(a) Relationship between local gradients in tissue stiffness perpendicular to the RGC axon growth direction, M, and local OT curvature, C, in Xenopus brains treated with 15 mg/ml CS. (b) Same data as in (a), pooled (green). Blue box plot (controls) replotted from Fig. 3c for comparison. Also in CS-treated brains, axons in vivo preferentially turned towards the softer side of the tissue (one-sample Wilcoxon Signed Rank Test; P = 5.63 × 10-4, Z = 3.449). There was no statistical difference between control and CS-treated animals (Mann-Whitney-Test; P = 0.354, Z = 0.927). n = number of measurement points from nine CS-treated animals. (c, d) Relationship between the absolute stiffness K of the gradient RGC axons encountered in vivo and curvature C of the OT. We did not find a correlation between K and curvature in either control (c) or CS-treated (d) brains; only the gradient strength M is important (cf. Fig. 3).

Supplementary Figure 5 Local mechanical manipulation of brain tissue redirects axon growth.

(a) Image of an AFM experiment. A sustained stress was applied with a cantilever, likely leading to a stiffening of the tissue underneath the spherical probe (outline indicated by black circle). Axons (surrounded by dashed curve, arrow) had started growing along the brain surface but had not reached the mid-diencephalon yet. Scale bar: 200 µm. (b,c,f,g) Images showing outlines of Xenopus brains and the OT (outlined by dashed curve) at the end of four independent experiments. The position of the AFM probe is shown by a filled circle. Axons avoided the tissue underneath the bead and in some cases (b, c) grew around the stiffened tissue. (d) and (e) show magnified regions indicated by dashed rectangles in (b) and (c), respectively. Dashed circles indicate AFM probe positions. Scale bars: 100 µm. (h) Compression led to significant tissue stiffening (n = 13 from four different animals, Kruskal-Wallis ANOVA; P = 0.00683, χ2 = 9.97396).

Supplementary Figure 6 Piezo1 in Xenopus RGC axons.

(a-c) MO knockdown of Piezo1 led to aberrant axon growth in vivo, which was maintained at stage 42 (~1 day after the experiments shown in Fig. 5). Scale bar: 100 µm. Representative images from three independent experiments. (c) Quantification of OT morphology. At stage 42, elongation was still significantly decreased (two-tailed t-test; P = 5.21 × 10-4; t = 3.902), showing that the knockdown did not merely slow down axon growth but rather led to a ‘soft phenotype’ with shorter RGC axons that deviated from their normal path. n = number of animals from three experimental days. (d, e) Western blot analysis confirmed that Piezo1 morpholinos led to a significant decrease in the expression of the protein by 42 % ± 9 % if compared to the scrambled control (n = 4 Western blots from 2 lysates; One-sample t-test; P = 0.00689, t = 6.634). (d) Cropped lanes of Piezo1 and a-tubulin. (e) Full-length blot with molecular weight standard.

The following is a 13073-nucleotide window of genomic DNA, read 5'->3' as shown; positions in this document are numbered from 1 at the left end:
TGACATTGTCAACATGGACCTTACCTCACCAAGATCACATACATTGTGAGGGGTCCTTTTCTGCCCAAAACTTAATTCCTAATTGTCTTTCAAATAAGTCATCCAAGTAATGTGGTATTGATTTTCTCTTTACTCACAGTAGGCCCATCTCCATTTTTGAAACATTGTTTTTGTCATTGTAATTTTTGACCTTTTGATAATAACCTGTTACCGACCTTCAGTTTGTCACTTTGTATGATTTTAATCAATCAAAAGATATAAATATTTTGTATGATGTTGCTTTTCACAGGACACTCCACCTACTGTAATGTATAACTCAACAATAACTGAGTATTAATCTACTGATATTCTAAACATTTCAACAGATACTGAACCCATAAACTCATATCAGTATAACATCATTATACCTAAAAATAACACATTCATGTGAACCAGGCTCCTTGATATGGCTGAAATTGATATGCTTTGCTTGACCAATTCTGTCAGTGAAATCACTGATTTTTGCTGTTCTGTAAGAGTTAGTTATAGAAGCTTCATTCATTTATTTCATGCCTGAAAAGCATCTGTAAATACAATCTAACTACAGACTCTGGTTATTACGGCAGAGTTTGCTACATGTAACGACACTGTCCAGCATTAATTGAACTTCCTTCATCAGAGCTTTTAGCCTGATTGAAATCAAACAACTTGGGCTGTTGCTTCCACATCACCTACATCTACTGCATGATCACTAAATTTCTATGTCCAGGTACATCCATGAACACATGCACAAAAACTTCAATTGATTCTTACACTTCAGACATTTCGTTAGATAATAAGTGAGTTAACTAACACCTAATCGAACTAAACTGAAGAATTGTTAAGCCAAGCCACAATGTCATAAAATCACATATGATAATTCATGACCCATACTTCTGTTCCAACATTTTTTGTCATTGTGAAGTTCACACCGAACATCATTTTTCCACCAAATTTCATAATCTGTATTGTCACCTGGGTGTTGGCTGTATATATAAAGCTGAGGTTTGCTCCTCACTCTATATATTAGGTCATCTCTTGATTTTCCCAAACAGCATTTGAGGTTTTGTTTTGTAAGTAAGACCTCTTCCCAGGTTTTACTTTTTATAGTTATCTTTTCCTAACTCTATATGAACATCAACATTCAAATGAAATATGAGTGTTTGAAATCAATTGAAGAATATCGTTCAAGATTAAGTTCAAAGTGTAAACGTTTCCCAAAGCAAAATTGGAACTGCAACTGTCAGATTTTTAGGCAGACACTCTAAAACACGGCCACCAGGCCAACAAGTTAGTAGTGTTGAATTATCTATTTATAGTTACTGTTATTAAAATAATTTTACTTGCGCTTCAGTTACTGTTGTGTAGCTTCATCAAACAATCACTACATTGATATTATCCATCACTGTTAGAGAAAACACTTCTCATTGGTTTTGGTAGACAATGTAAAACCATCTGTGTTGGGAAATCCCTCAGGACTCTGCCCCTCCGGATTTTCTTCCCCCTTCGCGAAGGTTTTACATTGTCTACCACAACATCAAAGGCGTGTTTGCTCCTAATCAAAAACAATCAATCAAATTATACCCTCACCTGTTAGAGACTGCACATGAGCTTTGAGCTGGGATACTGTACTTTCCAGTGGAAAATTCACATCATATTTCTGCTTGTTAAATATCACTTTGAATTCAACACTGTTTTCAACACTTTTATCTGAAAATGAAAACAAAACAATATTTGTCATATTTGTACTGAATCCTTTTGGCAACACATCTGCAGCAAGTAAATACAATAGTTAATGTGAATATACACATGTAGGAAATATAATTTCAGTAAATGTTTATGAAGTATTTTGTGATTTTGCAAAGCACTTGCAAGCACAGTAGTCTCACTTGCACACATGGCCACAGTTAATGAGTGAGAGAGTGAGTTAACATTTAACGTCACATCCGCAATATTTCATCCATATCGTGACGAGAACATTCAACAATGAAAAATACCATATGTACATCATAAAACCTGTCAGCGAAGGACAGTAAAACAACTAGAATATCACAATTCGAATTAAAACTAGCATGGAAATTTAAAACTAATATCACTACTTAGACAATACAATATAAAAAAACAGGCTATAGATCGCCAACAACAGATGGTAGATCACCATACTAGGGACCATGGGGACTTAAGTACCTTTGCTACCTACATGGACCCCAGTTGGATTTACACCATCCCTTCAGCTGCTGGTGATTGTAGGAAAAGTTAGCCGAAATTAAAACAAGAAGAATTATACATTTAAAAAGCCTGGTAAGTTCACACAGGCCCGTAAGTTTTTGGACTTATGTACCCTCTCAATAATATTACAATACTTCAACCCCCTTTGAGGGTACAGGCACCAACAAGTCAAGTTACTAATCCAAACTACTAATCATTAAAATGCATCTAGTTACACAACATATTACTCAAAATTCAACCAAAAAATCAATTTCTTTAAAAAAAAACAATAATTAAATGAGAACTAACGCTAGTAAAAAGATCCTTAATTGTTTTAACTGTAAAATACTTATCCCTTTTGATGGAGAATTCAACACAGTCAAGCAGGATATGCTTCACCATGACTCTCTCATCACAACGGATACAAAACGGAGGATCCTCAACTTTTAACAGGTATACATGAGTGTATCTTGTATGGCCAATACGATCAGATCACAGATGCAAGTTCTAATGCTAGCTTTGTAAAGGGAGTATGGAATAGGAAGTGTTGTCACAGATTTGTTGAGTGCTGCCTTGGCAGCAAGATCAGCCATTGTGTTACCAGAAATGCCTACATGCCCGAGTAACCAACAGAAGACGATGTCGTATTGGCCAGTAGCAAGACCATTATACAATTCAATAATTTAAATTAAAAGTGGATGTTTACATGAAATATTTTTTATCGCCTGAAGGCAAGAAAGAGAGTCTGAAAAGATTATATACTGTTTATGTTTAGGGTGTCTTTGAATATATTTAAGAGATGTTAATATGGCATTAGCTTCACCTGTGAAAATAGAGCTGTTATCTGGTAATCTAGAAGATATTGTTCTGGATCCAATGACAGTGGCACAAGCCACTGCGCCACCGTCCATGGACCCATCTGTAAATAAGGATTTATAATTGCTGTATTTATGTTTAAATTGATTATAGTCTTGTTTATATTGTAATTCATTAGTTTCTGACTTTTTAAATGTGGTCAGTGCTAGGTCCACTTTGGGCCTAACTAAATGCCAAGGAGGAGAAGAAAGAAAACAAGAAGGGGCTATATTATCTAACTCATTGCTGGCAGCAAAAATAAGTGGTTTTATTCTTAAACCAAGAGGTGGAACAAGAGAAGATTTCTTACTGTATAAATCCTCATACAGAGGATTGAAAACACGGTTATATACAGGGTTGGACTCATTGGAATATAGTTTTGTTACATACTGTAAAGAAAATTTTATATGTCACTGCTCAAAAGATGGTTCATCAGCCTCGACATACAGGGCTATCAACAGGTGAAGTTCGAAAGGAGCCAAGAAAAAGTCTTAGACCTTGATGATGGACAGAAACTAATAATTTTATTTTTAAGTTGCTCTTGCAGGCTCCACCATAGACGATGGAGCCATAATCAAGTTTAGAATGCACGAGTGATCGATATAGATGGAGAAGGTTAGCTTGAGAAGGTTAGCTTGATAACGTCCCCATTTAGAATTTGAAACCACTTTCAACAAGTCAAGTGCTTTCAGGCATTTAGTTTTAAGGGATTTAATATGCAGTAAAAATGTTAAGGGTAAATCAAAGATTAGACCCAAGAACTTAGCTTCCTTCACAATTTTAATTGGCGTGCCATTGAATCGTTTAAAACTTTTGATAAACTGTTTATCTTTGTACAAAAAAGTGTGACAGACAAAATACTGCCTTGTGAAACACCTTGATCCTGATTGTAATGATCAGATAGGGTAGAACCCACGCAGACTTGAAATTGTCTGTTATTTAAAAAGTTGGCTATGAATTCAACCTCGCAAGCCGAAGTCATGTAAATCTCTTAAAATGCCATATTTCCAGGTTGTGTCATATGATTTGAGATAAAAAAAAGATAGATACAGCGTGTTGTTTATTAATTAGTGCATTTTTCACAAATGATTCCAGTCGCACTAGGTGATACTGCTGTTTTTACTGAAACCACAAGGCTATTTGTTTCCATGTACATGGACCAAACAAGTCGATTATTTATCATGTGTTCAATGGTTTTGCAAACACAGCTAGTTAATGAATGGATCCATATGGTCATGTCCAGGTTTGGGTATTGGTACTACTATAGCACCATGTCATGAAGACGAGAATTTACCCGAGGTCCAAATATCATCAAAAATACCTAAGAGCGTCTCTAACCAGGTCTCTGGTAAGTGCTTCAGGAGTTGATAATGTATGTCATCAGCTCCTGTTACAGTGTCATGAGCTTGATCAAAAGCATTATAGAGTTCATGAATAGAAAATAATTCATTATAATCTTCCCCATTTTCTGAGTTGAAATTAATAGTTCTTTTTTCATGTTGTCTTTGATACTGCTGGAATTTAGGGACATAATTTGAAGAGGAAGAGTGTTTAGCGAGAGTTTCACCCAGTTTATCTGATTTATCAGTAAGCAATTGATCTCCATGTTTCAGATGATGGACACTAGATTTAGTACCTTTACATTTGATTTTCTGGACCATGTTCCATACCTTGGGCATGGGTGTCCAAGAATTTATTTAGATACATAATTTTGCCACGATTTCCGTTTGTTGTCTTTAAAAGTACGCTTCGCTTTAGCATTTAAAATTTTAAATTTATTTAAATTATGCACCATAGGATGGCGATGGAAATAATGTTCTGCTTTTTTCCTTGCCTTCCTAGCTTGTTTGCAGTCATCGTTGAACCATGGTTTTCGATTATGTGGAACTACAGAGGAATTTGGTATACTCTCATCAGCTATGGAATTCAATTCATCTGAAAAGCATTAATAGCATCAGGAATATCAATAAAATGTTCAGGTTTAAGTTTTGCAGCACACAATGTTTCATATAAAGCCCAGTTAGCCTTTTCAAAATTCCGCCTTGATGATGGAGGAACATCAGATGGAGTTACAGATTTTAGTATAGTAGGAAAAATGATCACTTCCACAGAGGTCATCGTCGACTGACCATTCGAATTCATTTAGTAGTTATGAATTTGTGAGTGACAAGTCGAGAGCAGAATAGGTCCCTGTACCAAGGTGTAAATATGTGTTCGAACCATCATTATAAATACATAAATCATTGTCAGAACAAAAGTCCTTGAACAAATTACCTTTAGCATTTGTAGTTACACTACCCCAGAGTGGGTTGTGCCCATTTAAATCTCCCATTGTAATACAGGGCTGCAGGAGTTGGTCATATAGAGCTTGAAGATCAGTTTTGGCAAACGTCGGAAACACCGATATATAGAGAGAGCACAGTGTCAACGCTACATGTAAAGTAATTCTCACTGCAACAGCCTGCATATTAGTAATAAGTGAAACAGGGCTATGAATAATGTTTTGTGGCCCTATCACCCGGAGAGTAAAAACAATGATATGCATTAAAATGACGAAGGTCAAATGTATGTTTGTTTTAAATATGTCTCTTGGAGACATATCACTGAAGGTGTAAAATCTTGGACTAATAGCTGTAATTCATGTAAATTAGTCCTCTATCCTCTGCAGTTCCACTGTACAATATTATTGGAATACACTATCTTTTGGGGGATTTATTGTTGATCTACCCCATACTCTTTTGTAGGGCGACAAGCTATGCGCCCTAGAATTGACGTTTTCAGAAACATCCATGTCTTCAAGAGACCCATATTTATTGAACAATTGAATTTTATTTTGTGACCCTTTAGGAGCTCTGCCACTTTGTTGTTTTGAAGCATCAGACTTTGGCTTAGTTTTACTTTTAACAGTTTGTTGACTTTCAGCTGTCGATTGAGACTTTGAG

Supplementary information

Supplementary Text and Figures

Supplementary Figures 1–6 (PDF 967 kb)

Supplementary Methods Checklist (PDF 435 kb)

Time-lapse movie of Xenopus retinal ganglion cell axons cultured on a soft substrate of G' = 100 Pa.

1 s corresponds to 3.5 min of real time. Scale bar = 25 μm. (AVI 3960 kb)

Time-lapse movie of Xenopus retinal ganglion cell axons cultured on a soft substrate of G' = 1,000 Pa.

1 s corresponds to 3.5 min of real time. Scale bar = 25 μm. (AVI 1811 kb)

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Koser, D., Thompson, A., Foster, S. et al. Mechanosensing is critical for axon growth in the developing brain. Nat Neurosci 19, 1592–1598 (2016).